Albert turned and faced front. He knew that the cooler was typically a customer’s last stop before bringing their purchases up to the counter. And sure enough, there he was. The customer in the hoodie with the shaved head. Bottle of soda in his right hand, and a piñata tucked under his left arm.

That’s what Albert loved about the Shop-N-Save, they sold all kinds of great stuff. From soda to socks, yams to yo-yos, and pineapples to piñatas. The Shop-N-Save had it all.

Albert increased the power of his smile as the gentleman in the hoodie drew near. Eye contact was essential in making friends, and that’s all the Albert’s customers were, his friends. But the gentleman in the hoodie walked right on by, not once glancing in Albert’s direction. Was he making his way to the exit?

“Sir,” Albert said, not quite sure what was going on. “You have to pay for those.”

The gentleman in the hoodie ignored Albert and moved on. The automatic door slid open.

“Sir!” Albert called out. “You have to pay for those!”

But he was gone.

For just a moment, Albert found himself confused. Did that just happen?

Yes. Yes it did happen.

That left Albert with little choice. Vaulting the counter, Albert Wei followed the shoplifter into the night.

He found the man in the lot, walking through a circle of dirty light from one of the lot’s overhead lamps. The man in the hoodie stopped and turned to Albert, a scowl on his face.

“Why you following me?” The scowl grew even darker.

“I need to see your receipt,” Albert said, nearly out of breath from the short run.

“Receipt?” said the thief. “For what?”

“For the merchandise you took from the store, sir.” Albert tried his best to match the bald man’s scowl, but it was difficult to do through all the sweat.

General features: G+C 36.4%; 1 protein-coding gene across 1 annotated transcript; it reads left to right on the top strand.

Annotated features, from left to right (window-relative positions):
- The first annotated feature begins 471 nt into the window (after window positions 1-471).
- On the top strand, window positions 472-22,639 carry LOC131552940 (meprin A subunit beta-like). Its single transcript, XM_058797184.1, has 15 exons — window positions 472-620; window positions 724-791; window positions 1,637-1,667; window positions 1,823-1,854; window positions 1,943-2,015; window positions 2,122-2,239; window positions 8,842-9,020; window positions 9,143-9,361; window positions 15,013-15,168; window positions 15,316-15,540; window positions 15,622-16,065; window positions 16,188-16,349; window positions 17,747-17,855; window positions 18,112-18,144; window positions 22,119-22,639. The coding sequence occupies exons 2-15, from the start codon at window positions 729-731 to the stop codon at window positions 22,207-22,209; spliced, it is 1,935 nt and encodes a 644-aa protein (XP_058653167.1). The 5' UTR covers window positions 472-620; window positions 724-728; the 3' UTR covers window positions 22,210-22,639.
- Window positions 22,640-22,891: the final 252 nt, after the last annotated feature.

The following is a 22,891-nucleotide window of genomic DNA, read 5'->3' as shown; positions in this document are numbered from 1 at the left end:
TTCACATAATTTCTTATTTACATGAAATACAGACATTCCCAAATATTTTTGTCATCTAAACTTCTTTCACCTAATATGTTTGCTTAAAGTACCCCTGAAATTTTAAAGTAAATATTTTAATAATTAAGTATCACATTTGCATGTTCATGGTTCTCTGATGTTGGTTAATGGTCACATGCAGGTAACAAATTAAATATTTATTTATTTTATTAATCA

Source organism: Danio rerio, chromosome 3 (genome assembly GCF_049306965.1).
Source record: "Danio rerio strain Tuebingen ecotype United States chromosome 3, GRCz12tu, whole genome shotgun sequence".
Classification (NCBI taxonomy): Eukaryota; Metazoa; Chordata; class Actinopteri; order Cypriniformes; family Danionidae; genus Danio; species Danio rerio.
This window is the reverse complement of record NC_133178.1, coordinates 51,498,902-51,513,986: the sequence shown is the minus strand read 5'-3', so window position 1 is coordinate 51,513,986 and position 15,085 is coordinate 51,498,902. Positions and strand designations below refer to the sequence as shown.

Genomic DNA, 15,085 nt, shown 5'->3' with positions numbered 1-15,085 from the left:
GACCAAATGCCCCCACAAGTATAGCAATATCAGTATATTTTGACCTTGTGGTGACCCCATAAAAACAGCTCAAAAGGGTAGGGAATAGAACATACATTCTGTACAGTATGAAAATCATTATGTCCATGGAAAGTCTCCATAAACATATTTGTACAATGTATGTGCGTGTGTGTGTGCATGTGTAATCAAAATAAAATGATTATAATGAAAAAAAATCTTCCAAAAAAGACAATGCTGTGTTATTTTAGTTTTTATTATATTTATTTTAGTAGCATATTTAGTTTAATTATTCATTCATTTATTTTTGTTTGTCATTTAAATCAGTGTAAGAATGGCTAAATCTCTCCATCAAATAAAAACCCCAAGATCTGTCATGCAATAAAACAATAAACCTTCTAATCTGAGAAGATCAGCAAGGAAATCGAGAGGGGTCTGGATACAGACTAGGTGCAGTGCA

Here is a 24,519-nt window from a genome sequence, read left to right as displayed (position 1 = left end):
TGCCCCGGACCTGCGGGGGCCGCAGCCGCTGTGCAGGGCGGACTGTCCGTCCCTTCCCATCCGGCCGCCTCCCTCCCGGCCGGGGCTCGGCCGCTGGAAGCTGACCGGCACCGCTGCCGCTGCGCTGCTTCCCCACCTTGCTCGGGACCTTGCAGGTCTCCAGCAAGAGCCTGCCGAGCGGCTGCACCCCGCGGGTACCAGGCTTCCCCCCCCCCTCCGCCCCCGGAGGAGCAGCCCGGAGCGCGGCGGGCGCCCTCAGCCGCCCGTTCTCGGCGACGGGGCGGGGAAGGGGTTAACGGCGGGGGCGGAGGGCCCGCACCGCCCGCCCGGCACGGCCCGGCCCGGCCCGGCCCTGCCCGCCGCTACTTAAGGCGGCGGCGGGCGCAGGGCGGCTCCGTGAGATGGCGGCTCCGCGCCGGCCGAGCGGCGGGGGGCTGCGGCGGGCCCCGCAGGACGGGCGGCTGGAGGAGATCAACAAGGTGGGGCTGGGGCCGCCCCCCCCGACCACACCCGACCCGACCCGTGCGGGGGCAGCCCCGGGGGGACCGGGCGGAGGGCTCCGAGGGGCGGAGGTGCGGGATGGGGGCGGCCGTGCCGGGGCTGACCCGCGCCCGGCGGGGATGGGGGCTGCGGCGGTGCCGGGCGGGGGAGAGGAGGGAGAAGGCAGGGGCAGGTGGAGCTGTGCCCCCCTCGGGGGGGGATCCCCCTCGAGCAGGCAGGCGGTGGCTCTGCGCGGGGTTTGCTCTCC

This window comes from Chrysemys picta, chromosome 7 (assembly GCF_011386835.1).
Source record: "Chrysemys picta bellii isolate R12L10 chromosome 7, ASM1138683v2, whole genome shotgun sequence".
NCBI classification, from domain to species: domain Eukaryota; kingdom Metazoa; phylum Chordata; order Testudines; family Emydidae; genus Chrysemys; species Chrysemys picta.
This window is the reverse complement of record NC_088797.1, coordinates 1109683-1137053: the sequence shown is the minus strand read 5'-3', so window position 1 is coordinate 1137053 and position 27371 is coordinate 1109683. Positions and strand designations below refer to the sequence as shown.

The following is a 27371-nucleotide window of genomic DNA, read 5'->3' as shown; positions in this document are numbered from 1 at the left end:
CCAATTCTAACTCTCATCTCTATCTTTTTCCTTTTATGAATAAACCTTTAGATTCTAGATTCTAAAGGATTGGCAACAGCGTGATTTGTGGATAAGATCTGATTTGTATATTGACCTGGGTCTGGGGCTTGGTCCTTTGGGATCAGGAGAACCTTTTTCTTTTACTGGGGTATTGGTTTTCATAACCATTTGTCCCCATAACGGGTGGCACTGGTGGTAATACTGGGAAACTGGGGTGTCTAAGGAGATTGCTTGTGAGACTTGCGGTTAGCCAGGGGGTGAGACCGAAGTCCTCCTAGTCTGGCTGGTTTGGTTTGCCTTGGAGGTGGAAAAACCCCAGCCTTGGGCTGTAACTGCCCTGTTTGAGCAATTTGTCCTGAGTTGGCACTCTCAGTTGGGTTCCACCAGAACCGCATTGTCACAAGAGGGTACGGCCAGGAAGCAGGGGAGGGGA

“What merchandise?”

“The piñata and the soda, sir,” Albert said.

The shoplifter’s scowl turned into a look of disgust.

“Walk away, dude,” the man said.

“Excuse me?” said Albert.

The man took a step toward Albert and leaned in, their noses nearly touching.

“Walk away now,” the man said. “Before you can’t.”

The man’s eyes bore into Albert’s, and for a moment Albert wanted to run, could feel his legs itching to move. He wouldn’t be blamed for walking away. He was going above and beyond as it was. Technically, per the Shop-N-Save handbook, employees were not to try and stop thieves or robbers. Which meant that Albert was, per the handbook, breaking the rules, something he didn’t like doing.

But the man had taken something that didn’t belong to him. Two somethings, actually. And that was a rule far more worse to break. So Albert, despite the audible knocking of his knees, stood his ground.

“Sir, I can’t let you leave store property without first paying for this merchandise.” Well, he was certainly into it now. No turning back. All he could do was go forward. “I’d like you to accompany me back inside the store to await the arrival of the authorities.”

The man smiled. He even laughed.

“I’m outta here,” the man said. And then shaking his head, the smile still on his face, he turned and walked away.

Albert did the only thing he could. He reached out and took hold of the piñata’s tail.

The piñata began to slide out from under the bald man’s arm, but before it was free, the man spun and took hold of the piñata by the head.

The two now waged a tug of war in the middle of the lot. A contest in which the very ideals of justice were at stake.

“Let go!” the bald man called out, pulling on the colorful party favor.

“I won’t!” Albert replied. “Stealing is a crime that the Shop-N-Save is unwilling to pay for!”

But in the end, Albert wasn’t strong enough. With one desperate tug the bald man wrested the piñata from Albert’s grasp. Then, much to Albert’s surprise, the man swung the piñata, which struck Albert a mighty blow upon his head.

Albert went down.

The bald man, however, was not finished. Standing over Albert, he rained down blow after blow, beating Albert with the piñata until the colorful horse burst open, spilling its sugary payload across Albert and the lot.

The bald man tossed the broken piñata aside and fled the scene as Albert, his body broken and bleeding, passed out in the middle of the Shop-N-Save parking lot, encased in the dirty glow from the large lamp which shown down from above.